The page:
Would someone help me with this problem?
Give an example of a linear operator T on an inner product space V such that N(T) does not equal N(T*).
Is N(T) supposed to be the null space of T, or the dimension of the null space?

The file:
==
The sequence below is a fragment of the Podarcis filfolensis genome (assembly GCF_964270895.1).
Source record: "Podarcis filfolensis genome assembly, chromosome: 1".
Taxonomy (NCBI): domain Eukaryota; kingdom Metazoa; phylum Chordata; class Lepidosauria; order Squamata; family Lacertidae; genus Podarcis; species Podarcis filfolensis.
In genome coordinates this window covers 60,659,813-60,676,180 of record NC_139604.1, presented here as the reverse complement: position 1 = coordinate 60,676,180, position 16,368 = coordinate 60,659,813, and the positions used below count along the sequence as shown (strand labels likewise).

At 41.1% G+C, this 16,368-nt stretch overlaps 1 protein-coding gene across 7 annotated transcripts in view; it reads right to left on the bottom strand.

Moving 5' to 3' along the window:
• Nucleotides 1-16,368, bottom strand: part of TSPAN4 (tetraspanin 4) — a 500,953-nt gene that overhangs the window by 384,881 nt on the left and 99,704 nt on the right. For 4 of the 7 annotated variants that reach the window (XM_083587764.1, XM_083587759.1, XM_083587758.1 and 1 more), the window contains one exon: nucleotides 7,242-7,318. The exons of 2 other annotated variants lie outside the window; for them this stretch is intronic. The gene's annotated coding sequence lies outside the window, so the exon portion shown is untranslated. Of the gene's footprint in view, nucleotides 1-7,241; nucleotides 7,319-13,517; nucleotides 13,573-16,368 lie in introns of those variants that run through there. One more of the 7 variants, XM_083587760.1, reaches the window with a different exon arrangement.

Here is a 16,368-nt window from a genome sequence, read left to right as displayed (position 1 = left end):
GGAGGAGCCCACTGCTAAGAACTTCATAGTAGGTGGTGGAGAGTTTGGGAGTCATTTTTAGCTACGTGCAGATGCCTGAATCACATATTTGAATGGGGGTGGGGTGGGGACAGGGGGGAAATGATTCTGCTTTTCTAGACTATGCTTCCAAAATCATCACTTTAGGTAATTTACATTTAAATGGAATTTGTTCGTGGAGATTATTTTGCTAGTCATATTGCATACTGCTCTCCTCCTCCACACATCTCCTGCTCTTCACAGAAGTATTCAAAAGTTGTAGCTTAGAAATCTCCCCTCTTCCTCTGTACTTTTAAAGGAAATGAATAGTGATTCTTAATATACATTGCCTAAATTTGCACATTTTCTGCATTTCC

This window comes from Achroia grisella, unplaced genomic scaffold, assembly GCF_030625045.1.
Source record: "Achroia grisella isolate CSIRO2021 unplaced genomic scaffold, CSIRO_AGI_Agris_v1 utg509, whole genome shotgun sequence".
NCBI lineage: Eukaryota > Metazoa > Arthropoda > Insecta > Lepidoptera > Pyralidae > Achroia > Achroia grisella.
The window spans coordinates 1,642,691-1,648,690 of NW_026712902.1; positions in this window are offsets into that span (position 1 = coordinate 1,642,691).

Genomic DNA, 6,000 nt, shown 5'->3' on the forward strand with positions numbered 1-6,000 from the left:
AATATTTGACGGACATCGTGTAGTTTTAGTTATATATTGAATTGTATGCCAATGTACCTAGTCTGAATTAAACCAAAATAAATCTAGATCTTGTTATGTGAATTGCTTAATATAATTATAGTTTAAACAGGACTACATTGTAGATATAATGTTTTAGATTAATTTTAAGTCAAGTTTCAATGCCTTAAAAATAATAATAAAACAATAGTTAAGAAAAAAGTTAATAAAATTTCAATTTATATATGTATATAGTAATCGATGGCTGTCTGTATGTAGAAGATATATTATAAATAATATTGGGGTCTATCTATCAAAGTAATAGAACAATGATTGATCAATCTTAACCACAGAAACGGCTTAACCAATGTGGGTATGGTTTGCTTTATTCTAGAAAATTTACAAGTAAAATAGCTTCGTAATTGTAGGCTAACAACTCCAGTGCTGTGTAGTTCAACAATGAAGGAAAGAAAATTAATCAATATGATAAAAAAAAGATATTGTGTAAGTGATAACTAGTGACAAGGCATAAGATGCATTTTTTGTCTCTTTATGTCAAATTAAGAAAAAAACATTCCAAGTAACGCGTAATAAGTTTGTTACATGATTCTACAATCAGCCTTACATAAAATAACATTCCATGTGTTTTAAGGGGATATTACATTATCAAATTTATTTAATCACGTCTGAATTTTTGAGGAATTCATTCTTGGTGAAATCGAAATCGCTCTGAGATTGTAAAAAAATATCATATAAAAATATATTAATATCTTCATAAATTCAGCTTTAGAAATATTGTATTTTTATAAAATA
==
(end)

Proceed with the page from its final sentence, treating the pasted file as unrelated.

If N(T) = null space of T, then you can get an example in two dimensions. Take .
If N(T) means the nullity of T then you have to go to an infinite-dimensional space. The simplest example would be the unilateral shift on . This is 1-1, so has zero-dimensional null space. But its adjoint is the backwards shift, which has one-dimensional kernel.